HSR is one of Cincinnati's most envelope-pushing, computer-literate, on-line communication agencies. Originally a small marketing consultancy, it's grown to local and national prominence with several major clients and is now a full service integrated marketing communication agency that primarily specializes in Internet business to business marketing rather than consumer marketing. The company has been in business for 20 years but was known as Hensley Segal Rentschler until January 2000.
Northlich is now one of the largest full-service communication agencies in Cincinnati, and its evolution reflects the changes that have swept communication industries nationwide. It used to be known as Northlich, Stolley and LaWarre and was primarily an advertising agency, During the 1990s it gradually broadened the scope of services it offered until it was doing full spectrum marketing, and then it added a public relations division. A few years ago it completed the evolution by shortening its name to Northlich and began aggressively presenting itself as a full-service communication agency with "a host of specialized capabilities, including marketing public relations, media relations, public affairs, crisis management, special events, media training and many other services."
The Publicity Club of Chicago
This home page represents a somewhat different type of professional organization than the PRSA or IABC or one of the local chapters of these organizations. The Publicity Club of Chicago (PCC) is a stand-alone organization of professional communicators in a single metropolitan area and is not affiliated with a larger national or international entity. Consequently, the scope and tenor of its home page seems less bureaucratic and organizationally focused than some of those larger organizations and it seems to place a greater emphasis on networking and participating in upcoming activities. Although it's not local in the sense of being based here in Greater Cincinnati, and you're unlikely to participate in any of its events, it has some very good general content and helpful links that can be found in the "Contents" and "Resources" sections. Many of the reports on speakers who made presentations at the club's meetings are excellent and very informative. Even some whose titles appear too Chicago-centric to be useful elsewhere have very good insights on working with editors or talk show guest-bookers that should prove useful almost anywhere.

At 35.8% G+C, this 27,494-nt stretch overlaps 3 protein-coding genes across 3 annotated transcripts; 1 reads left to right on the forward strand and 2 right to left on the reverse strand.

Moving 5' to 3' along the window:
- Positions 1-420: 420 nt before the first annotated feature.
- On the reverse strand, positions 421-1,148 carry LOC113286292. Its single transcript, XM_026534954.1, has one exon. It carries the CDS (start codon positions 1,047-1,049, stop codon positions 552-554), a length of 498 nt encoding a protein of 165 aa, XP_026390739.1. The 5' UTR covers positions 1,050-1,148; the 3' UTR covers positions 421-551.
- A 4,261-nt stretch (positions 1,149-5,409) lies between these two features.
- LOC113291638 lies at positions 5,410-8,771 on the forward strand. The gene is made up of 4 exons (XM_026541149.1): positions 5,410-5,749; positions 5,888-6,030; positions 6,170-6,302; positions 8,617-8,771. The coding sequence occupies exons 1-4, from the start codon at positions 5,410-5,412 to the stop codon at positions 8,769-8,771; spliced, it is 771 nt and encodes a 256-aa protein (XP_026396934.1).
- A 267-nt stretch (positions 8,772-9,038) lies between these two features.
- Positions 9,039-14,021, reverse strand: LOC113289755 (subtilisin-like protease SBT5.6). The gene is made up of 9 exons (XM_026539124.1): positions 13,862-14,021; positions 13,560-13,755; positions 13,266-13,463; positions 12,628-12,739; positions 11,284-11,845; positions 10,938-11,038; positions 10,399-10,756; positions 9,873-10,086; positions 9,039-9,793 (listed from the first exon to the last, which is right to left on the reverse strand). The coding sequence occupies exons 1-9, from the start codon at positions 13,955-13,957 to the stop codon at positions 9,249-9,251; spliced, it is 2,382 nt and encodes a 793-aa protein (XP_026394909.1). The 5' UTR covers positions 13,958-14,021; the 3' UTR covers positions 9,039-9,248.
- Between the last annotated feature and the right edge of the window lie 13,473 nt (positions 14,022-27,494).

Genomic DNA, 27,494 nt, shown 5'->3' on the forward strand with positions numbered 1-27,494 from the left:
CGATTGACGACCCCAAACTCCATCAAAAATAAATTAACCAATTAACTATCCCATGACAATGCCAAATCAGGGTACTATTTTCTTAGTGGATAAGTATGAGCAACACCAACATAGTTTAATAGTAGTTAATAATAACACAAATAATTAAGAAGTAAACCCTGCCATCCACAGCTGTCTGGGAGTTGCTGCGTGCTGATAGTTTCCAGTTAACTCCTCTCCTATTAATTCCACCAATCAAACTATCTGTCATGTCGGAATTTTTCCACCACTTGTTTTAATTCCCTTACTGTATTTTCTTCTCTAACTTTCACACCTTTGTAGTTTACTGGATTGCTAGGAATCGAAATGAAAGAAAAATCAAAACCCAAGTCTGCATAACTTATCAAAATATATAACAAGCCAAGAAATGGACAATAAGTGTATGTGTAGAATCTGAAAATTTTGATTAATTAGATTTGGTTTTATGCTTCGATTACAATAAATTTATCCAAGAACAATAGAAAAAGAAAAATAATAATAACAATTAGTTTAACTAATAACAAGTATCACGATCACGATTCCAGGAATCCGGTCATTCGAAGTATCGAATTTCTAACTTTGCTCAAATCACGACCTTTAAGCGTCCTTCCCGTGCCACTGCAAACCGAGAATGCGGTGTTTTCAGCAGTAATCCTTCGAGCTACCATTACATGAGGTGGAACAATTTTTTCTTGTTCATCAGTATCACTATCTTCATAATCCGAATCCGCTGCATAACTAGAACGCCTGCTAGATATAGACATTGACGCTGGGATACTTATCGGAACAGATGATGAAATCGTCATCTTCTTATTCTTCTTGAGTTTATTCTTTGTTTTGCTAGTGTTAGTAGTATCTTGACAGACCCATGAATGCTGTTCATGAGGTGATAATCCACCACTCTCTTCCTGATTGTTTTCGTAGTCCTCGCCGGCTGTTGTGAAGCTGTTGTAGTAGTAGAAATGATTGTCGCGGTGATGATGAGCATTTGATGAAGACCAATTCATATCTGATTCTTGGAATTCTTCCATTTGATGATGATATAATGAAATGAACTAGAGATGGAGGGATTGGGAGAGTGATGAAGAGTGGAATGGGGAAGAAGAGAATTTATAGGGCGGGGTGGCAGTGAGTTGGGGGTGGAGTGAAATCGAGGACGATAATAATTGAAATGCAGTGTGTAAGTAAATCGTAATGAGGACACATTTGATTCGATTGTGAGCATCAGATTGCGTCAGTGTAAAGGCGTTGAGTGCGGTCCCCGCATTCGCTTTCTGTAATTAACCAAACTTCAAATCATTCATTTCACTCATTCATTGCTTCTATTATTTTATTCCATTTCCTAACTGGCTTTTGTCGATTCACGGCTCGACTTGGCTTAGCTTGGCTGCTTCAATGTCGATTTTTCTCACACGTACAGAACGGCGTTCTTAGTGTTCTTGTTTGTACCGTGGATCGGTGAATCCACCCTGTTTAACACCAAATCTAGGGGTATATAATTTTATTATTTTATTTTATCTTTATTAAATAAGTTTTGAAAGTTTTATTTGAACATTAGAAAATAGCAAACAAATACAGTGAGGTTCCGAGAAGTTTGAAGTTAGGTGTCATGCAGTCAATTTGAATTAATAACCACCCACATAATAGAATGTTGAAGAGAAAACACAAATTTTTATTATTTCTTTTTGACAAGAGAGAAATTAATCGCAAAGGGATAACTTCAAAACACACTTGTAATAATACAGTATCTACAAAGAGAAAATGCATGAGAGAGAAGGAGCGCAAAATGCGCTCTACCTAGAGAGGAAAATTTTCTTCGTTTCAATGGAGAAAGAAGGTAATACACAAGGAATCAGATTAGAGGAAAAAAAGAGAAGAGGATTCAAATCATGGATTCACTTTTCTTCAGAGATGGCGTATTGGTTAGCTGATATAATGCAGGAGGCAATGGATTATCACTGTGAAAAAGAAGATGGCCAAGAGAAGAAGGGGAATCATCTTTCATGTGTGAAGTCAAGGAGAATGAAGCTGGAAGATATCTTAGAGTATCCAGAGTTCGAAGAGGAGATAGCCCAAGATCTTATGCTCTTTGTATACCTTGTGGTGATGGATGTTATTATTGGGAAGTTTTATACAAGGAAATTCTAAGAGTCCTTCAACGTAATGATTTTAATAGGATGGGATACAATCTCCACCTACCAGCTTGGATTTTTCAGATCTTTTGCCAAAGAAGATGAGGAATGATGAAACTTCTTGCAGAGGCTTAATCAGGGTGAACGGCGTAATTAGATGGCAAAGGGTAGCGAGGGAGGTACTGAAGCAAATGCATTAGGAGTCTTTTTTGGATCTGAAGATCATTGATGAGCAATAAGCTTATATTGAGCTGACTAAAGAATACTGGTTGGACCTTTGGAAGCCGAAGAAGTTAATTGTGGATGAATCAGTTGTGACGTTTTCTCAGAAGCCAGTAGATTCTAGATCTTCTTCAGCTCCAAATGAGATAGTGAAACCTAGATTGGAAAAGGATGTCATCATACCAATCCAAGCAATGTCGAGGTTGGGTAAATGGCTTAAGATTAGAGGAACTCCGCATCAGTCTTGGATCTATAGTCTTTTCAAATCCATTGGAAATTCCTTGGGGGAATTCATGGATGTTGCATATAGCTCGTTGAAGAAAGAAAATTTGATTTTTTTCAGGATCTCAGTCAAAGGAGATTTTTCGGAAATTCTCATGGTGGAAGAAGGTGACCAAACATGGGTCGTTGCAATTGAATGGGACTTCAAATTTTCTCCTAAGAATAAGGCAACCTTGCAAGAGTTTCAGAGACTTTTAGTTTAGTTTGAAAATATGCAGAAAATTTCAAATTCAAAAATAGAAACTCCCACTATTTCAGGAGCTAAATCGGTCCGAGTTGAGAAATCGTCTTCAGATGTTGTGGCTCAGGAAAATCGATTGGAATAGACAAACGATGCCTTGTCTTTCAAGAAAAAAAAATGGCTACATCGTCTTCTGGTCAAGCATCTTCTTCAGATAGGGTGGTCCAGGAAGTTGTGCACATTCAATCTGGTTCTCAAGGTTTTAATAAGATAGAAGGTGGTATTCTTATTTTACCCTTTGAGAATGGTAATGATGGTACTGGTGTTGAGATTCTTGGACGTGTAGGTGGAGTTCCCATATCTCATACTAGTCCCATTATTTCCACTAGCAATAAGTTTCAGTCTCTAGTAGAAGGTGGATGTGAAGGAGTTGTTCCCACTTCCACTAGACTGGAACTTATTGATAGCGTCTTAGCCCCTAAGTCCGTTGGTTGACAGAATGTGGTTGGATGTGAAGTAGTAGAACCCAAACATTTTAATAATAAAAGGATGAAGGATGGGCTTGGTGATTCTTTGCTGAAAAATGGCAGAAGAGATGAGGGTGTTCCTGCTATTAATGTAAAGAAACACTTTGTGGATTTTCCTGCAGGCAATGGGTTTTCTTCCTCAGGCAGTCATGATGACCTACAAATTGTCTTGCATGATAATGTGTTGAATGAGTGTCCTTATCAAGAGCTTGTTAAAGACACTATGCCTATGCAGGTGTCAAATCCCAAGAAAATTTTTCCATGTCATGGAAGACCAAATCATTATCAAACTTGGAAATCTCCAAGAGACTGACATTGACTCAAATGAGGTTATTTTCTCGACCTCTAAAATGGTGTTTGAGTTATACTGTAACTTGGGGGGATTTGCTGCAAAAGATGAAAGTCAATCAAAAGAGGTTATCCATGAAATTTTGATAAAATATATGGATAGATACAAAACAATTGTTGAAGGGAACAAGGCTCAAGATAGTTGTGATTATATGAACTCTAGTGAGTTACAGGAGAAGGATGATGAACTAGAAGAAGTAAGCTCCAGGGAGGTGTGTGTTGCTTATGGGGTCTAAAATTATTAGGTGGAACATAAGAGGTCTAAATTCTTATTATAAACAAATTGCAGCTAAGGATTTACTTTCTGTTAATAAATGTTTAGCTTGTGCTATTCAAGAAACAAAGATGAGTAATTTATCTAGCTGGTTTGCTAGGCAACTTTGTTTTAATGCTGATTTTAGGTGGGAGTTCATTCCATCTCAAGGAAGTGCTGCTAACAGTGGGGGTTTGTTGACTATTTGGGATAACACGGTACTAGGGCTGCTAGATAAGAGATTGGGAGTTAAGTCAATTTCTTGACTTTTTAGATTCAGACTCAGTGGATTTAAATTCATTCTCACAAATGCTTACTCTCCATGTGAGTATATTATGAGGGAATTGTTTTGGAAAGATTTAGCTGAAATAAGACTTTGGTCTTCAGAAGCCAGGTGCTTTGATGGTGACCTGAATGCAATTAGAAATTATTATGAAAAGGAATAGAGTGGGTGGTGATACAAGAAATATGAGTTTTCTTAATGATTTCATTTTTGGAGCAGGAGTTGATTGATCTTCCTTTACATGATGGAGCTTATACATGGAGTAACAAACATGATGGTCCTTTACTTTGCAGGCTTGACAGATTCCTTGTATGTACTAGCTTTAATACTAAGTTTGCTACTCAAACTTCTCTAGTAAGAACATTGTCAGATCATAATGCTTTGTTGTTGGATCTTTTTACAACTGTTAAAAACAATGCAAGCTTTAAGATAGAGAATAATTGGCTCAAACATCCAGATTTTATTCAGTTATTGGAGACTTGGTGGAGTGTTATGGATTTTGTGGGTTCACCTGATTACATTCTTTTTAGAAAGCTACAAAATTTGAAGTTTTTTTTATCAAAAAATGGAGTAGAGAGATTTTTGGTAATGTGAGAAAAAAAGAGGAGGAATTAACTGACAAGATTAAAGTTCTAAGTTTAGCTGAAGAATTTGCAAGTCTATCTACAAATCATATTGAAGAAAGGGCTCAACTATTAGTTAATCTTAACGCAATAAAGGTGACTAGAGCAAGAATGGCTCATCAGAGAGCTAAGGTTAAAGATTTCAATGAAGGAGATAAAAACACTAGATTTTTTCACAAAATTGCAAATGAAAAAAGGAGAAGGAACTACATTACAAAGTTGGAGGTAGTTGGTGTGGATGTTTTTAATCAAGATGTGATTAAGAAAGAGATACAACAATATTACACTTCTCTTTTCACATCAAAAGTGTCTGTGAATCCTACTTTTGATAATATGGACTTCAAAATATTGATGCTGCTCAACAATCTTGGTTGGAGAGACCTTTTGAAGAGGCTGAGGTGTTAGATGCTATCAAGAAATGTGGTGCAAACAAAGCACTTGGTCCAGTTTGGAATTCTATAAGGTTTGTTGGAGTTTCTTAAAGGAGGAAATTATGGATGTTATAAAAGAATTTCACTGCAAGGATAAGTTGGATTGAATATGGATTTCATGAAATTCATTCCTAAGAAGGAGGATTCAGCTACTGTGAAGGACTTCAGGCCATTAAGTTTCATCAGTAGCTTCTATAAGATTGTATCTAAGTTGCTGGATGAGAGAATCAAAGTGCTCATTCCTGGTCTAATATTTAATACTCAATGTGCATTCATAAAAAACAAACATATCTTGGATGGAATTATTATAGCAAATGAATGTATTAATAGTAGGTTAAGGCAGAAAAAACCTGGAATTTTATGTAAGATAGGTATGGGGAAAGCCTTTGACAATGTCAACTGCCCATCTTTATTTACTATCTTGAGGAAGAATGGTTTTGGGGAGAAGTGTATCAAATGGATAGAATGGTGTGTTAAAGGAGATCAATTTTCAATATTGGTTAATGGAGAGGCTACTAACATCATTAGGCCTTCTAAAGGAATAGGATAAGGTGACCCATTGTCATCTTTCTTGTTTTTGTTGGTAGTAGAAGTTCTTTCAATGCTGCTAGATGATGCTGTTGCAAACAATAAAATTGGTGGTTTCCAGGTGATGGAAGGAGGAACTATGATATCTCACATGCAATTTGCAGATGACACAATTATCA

Karen Friedman Enterprises
Karen Friedman Enterprises was founded by a former TV news reporter who now specializes in training news-makers, organizational spokespersons, and others who may have to answer reporters' questions, appear on television, or speak in other public venues. The Web site is clearly a business-oriented site that tries to attract new clients who are able to pay for "customized on-camera training sessions," but it also includes a wealth of wonderful, and free, information about media relations, interviewing, targeting publics with key messages, and other public relations techniques. There's loads of information available on the site if you just keep clicking on all the internal links, inlcuding "Monthly Tip, Tips, Articles," and "Dear Doc." The latter is a series of frequently asked questions (FAQs) about media relations that are much too short to serve as a basis for a class source report but which could be extremely useful as a quick refresher for anyone who is about to be interviewed by a reporter.
Having introduced the Public Relations Society of America's Web site last week, I though you might be interested in two other PRSA-affiliated sites. One is aimed specifically at public relations students and the other aimed at the needs and interests of Greater Cincinnati public relations people.
Public Relations Student Society of America
The PRSSA, the student-oriented subsidiary of the Public Relations Society of America, operates its own Web site to more specifically address the needs and interests of students who are contemplating careers in public relations. Many of its links and supporting pages are mirror sites of PRSA Web pages and/or other professional resources. It also includes many specifically student-oriented tips and suggestions for finding internships, taking the most appropriate course electives to round out your education, thinking about graduate school, and getting ready for your first professional job-hunt.
PRSA's Cincinnati Chapter
This is a good example of the home page of a local chapter of a major, national organization. Its Web site includes links to the PRSA's national site and description of national activities as well as providing information about things happening here in Greater Cincinnati.
These are the home pages of the two largest professional organizations for public relations practitioners in the United States. They offer a wide range of general information about public relations and links to other public relations resources, as well as information about the organizations themselves. Some of their information is available to anyone who wants it, but other sections of their sites are password-protected and only for dues-paying members.